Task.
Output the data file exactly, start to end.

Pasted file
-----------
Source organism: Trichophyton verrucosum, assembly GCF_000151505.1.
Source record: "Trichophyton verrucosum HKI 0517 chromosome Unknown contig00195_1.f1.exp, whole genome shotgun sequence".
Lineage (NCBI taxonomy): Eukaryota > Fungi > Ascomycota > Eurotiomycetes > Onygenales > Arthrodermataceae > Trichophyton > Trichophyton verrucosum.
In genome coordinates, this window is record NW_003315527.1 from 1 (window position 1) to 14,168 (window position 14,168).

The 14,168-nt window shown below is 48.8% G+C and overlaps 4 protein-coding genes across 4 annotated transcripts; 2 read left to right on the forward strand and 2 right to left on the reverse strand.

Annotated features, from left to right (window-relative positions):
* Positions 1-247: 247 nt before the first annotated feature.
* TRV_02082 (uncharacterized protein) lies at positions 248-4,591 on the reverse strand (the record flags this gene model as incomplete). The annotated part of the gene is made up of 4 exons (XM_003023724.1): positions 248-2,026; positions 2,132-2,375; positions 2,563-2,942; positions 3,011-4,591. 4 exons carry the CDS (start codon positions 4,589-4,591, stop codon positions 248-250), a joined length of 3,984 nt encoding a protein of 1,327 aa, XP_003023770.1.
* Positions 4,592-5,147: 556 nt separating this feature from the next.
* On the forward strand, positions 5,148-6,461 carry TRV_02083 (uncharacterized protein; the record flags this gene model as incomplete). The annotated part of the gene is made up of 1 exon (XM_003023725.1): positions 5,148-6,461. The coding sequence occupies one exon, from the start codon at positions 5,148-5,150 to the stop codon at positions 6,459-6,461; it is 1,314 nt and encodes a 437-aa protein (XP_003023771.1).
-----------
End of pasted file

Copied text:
Source organism: Trichophyton verrucosum, assembly GCF_000151505.1.
Source record: "Trichophyton verrucosum HKI 0517 chromosome Unknown contig00195_1.f1.exp, whole genome shotgun sequence".
Lineage (NCBI taxonomy): Eukaryota > Fungi > Ascomycota > Eurotiomycetes > Onygenales > Arthrodermataceae > Trichophyton > Trichophyton verrucosum.
In genome coordinates, this window is record NW_003315527.1 from 1 (window position 1) to 14,168 (window position 14,168).

The 14,168-nt window shown below is 48.8% G+C and overlaps 4 protein-coding genes across 4 annotated transcripts; 2 read left to right on the forward strand and 2 right to left on the reverse strand.

Annotated features, from left to right (window-relative positions):
* Positions 1-247: 247 nt before the first annotated feature.
* TRV_02082 (uncharacterized protein) lies at positions 248-4,591 on the reverse strand (the record flags this gene model as incomplete). The annotated part of the gene is made up of 4 exons (XM_003023724.1): positions 248-2,026; positions 2,132-2,375; positions 2,563-2,942; positions 3,011-4,591. 4 exons carry the CDS (start codon positions 4,589-4,591, stop codon positions 248-250), a joined length of 3,984 nt encoding a protein of 1,327 aa, XP_003023770.1.
* Positions 4,592-5,147: 556 nt separating this feature from the next.
* On the forward strand, positions 5,148-6,461 carry TRV_02083 (uncharacterized protein; the record flags this gene model as incomplete). The annotated part of the gene is made up of 1 exon (XM_003023725.1): positions 5,148-6,461. The coding sequence occupies one exon, from the start codon at positions 5,148-5,150 to the stop codon at positions 6,459-6,461; it is 1,314 nt and encodes a 437-aa protein (XP_003023771.1).